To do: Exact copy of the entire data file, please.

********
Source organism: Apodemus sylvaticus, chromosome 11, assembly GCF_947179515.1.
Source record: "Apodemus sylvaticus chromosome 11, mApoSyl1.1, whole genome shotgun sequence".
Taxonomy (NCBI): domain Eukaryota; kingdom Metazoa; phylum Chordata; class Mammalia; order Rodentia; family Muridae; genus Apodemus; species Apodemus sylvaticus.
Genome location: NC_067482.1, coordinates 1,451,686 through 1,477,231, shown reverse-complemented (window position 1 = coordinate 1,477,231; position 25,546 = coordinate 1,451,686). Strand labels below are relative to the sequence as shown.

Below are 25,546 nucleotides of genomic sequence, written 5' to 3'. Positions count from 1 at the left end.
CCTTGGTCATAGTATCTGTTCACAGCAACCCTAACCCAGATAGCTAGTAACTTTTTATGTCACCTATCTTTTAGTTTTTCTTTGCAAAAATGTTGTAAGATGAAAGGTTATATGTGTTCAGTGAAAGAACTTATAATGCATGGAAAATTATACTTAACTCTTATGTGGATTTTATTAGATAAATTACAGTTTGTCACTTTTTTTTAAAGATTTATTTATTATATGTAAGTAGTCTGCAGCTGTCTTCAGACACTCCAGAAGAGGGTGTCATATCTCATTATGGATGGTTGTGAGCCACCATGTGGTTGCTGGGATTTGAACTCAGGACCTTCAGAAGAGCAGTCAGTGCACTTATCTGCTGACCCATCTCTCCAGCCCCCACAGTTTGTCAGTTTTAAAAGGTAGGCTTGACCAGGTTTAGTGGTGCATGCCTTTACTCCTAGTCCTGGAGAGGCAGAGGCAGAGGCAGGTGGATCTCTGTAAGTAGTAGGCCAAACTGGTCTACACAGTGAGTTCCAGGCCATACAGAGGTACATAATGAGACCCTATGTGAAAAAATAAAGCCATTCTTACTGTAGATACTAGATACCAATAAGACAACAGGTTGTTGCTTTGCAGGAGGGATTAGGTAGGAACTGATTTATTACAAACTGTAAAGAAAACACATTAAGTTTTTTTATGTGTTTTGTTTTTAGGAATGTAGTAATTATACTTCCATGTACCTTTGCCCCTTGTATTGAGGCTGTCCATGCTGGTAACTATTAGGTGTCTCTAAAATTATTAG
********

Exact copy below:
Source organism: Apodemus sylvaticus, chromosome 11, assembly GCF_947179515.1.
Source record: "Apodemus sylvaticus chromosome 11, mApoSyl1.1, whole genome shotgun sequence".
Taxonomy (NCBI): domain Eukaryota; kingdom Metazoa; phylum Chordata; class Mammalia; order Rodentia; family Muridae; genus Apodemus; species Apodemus sylvaticus.
Genome location: NC_067482.1, coordinates 1,451,686 through 1,477,231, shown reverse-complemented (window position 1 = coordinate 1,477,231; position 25,546 = coordinate 1,451,686). Strand labels below are relative to the sequence as shown.

Below are 25,546 nucleotides of genomic sequence, written 5' to 3'. Positions count from 1 at the left end.
CCTTGGTCATAGTATCTGTTCACAGCAACCCTAACCCAGATAGCTAGTAACTTTTTATGTCACCTATCTTTTAGTTTTTCTTTGCAAAAATGTTGTAAGATGAAAGGTTATATGTGTTCAGTGAAAGAACTTATAATGCATGGAAAATTATACTTAACTCTTATGTGGATTTTATTAGATAAATTACAGTTTGTCACTTTTTTTTAAAGATTTATTTATTATATGTAAGTAGTCTGCAGCTGTCTTCAGACACTCCAGAAGAGGGTGTCATATCTCATTATGGATGGTTGTGAGCCACCATGTGGTTGCTGGGATTTGAACTCAGGACCTTCAGAAGAGCAGTCAGTGCACTTATCTGCTGACCCATCTCTCCAGCCCCCACAGTTTGTCAGTTTTAAAAGGTAGGCTTGACCAGGTTTAGTGGTGCATGCCTTTACTCCTAGTCCTGGAGAGGCAGAGGCAGAGGCAGGTGGATCTCTGTAAGTAGTAGGCCAAACTGGTCTACACAGTGAGTTCCAGGCCATACAGAGGTACATAATGAGACCCTATGTGAAAAAATAAAGCCATTCTTACTGTAGATACTAGATACCAATAAGACAACAGGTTGTTGCTTTGCAGGAGGGATTAGGTAGGAACTGATTTATTACAAACTGTAAAGAAAACACATTAAGTTTTTTTATGTGTTTTGTTTTTAGGAATGTAGTAATTATACTTCCATGTACCTTTGCCCCTTGTATTGAGGCTGTCCATGCTGGTAACTATTAGGTGTCTCTAAAATTATTAG